The bailer is a tube with a removable shoe which retains a non-return valve. The valve allows the upward flow of water, mud & sand, but prevents downward flow. Water and materials are retained in the bailer shell for removal after it has been hoisted out of the hole.

The same bailer can be used for surging the screen section of casings to loosen and remove fines and sand to encourage water flow into the well. Bailing is a very good method of determinining the amount of water flowing into a well. and gauging the yield. The surging action as a bailer is pulled up, and then allowed to fall is used to clean out and redevelop existing wells. Surging pulls material from the formation, but does not force it back in. The surging action can be quite severe, and is an excellent means of well development, requiring no additional pumps or compressors; the suction action can be of greater effect than simply pumping or air lifting.

The picture shows the bailer has been totally immmersed in the water and is being used to both to clean out loose material and extend the well depth. In some conditions, the bailer is a very effective drilling tool, giving rapid progress. Different types of valve can be used to assist both drilling and emptying. The shoe can also be modified to give an improved drilling effect by breaking up compacted gravel. Bailers, working inside a casing and screen can be used to "bail down" the casing string in unstable gravel & sands. The casing will sink under its own weight while the bailer removes material from under the leading edge by surging.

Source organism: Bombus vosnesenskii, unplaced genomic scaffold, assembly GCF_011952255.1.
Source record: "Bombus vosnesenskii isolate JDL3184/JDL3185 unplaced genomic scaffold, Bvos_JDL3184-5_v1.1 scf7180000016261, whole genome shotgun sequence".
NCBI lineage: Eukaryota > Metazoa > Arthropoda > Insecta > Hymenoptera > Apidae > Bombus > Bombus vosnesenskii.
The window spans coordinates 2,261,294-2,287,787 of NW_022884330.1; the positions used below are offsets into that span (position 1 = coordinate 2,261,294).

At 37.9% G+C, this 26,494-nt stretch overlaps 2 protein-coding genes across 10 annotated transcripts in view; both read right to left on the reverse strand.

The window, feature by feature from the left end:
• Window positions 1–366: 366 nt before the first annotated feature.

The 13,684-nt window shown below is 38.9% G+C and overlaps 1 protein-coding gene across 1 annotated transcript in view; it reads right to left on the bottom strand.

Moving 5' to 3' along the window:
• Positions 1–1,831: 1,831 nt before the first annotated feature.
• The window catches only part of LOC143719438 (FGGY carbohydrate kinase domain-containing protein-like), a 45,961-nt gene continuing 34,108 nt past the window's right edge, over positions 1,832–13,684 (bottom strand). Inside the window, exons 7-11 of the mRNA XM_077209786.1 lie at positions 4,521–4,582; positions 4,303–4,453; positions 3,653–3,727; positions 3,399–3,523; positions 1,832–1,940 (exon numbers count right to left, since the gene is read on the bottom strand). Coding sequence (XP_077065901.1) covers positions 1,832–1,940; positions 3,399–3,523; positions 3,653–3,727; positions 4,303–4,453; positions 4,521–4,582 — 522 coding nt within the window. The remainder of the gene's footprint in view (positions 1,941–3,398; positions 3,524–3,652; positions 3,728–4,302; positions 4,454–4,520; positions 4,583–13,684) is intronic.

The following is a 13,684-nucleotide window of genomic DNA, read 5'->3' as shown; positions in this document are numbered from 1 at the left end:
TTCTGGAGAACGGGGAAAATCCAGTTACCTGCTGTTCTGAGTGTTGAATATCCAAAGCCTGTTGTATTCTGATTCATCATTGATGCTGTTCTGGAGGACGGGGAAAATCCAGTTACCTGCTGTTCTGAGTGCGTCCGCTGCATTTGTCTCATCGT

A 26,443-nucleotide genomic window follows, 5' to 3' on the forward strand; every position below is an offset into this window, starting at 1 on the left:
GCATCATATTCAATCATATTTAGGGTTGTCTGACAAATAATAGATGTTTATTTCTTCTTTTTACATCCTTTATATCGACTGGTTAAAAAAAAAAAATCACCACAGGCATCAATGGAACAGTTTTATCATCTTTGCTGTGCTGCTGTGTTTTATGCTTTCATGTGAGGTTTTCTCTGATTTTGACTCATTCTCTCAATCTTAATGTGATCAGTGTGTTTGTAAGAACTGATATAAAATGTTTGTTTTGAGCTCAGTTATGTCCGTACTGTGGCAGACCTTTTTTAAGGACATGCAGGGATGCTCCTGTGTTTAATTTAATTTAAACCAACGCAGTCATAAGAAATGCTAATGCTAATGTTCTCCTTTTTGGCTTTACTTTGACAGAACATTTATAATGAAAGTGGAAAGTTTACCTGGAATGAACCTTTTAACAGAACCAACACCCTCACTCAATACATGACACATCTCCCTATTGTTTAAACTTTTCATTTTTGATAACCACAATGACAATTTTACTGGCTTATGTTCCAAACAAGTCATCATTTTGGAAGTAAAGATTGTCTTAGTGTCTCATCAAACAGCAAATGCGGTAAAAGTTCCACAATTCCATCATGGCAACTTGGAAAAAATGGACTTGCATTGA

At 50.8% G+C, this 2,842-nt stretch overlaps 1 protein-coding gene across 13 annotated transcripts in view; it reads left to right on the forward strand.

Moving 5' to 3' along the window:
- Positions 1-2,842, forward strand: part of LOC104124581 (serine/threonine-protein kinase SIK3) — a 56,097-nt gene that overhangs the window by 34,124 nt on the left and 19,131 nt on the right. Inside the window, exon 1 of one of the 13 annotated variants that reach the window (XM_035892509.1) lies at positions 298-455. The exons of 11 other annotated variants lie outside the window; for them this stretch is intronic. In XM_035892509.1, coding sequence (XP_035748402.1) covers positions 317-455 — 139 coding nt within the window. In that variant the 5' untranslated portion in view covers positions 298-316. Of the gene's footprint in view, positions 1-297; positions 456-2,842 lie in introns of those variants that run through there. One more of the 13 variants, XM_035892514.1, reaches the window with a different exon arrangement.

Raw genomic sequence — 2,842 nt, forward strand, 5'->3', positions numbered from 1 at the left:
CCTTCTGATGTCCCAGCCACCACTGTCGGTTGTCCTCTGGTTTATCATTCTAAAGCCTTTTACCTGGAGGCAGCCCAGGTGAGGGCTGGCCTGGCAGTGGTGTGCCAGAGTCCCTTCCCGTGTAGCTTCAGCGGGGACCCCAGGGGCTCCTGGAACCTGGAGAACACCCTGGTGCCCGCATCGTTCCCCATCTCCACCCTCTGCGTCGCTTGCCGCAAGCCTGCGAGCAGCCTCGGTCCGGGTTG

Bailers can be made to any convenient length, and can have screw-on extensions to increase the volume. Length is only restricted by the lifting height of the rig, and the way it is set up. The bailer pictured is about 3 metres long and has a capacity of 40 litres. It could be expected to bail at the rate of over 2000 litres per hour. With an extension, the bailing capacity could be raised to over 3000 litres per hour.

Different sized bailers are made to suit the casing in which they are intended to operate. The one pictured is 140mm dia. or 5-inch nominal bore, to suit working within 6-inch casing. Bailers for 4-inch casing would be 90mm outside diameter.

Picture taken in Sierra Leone

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